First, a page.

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PostPosted: Tue Aug 16, 2011 1:52 pm 
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LastLegend wrote:
What stops you from having peace?


A lack of wholeness and integration.

It's been 30 years of low self-esteem, broken relationships, self-abuse, burning bridges, identity crises, and the party favors that comes with it all.

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PostPosted: Tue Aug 16, 2011 2:00 pm 
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Epistemes wrote:
LastLegend wrote:
What stops you from having peace?


A lack of wholeness and integration.

It's been 30 years of low self-esteem, broken relationships, self-abuse, burning bridges, identity crises, and the party favors that comes with it all.


Congratulations! Dharma is definitely for you. You seem to understand what causes you suffering. Perhaps the way you think, and the way you do things?

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NAM MO A DI DA PHAT (VIETNAMESE)
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Linjii
―Listen! Those of you who devote yourselves to the Dharma
must not be afraid of losing your bodies and your lives―


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PostPosted: Tue Aug 16, 2011 3:50 pm 
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Yes, I'm sure that dharma is for me. My studies 12 years ago at least enlightened me enough to recognize the presence and causation of suffering. As a young impressionable adult, that formed the backbone of my existential philosophy. But, as the Buddha says, "However many holy words you read, however many holy words you speak, what good will they do you if you do not act upon them?"

Perhaps my search for a tradition is vain and egocentric and further evidence of my search to define my-self. Why there exists a Theravada, Mahayana and Vajrayana I'm not sure. All I can do now is "listen" to the words of the Buddha, meditate, be mindful, and chant when I feel like it.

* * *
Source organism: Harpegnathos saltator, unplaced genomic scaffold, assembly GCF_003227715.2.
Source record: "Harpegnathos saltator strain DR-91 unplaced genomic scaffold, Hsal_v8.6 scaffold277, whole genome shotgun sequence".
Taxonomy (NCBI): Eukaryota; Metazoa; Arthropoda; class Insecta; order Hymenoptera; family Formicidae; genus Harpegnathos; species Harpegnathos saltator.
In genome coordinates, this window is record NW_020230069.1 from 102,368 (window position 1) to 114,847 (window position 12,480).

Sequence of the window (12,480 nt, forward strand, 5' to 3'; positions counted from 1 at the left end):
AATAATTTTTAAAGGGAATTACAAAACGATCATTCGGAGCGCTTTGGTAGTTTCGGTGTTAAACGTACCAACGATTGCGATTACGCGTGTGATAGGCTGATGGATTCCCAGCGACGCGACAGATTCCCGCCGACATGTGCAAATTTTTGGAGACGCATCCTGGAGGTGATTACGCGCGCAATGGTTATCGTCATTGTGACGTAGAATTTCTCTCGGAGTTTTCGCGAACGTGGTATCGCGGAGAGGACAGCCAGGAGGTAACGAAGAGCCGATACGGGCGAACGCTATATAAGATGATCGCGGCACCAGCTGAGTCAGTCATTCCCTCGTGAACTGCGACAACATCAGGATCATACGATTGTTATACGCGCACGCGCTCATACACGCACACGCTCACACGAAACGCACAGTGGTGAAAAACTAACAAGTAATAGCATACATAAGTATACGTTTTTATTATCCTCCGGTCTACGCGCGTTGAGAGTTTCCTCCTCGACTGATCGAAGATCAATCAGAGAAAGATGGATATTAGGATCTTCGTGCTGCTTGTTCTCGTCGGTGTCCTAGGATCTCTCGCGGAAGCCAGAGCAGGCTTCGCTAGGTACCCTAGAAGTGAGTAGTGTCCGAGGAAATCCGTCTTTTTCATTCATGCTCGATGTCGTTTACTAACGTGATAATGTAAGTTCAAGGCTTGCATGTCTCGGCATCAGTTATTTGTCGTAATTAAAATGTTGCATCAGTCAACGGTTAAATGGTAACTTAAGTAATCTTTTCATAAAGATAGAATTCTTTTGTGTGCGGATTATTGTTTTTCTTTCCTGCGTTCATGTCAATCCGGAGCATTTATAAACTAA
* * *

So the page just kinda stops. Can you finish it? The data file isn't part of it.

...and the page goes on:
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PostPosted: Thu Aug 18, 2011 1:37 am 
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I find that I'm already getting sort of lost. Maybe I'm just getting ahead of myself. This site seems to be for people who have practiced Dharma for years, not beginners like myself who don't know which way the wind is blowing due to remaining unmindful and unawakened and not even realizing what those concepts mean though I use them so casually.

I sense that my frustration will ultimately allow me to leave this path by the roadside like all the others.

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PostPosted: Thu Aug 18, 2011 2:42 am 
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Give it time. There are lots of friendly people here who don't know anything, like me.


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PostPosted: Thu Aug 18, 2011 5:12 am 
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Epistemes wrote:
I find that I'm already getting sort of lost. Maybe I'm just getting ahead of myself. This site seems to be for people who have practiced Dharma for years, not beginners like myself who don't know which way the wind is blowing due to remaining unmindful and unawakened and not even realizing what those concepts mean though I use them so casually.

I sense that my frustration will ultimately allow me to leave this path by the roadside like all the others.


What you mean by lost? I thought you are meditating. What's the problem?

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NAMO AMITABHA
NAM MO A DI DA PHAT (VIETNAMESE)
NAMO AMITUOFO (CHINESE)

Linjii
―Listen! Those of you who devote yourselves to the Dharma
must not be afraid of losing your bodies and your lives―


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PostPosted: Thu Aug 18, 2011 11:51 pm 
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This dharma business has been around for some 2500 years, so there is no need to hurry.

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The Chinese characters are Fo (buddha) and Ming (bright). The image is of a student of Buddhism, who, imagining himself to be a monk, and not understanding the true meaning of the words takes the sound of the words literally. Likewise, People on web forums sometime seem to be foaming at the mouth.
Original painting by P.Volker /used by permission.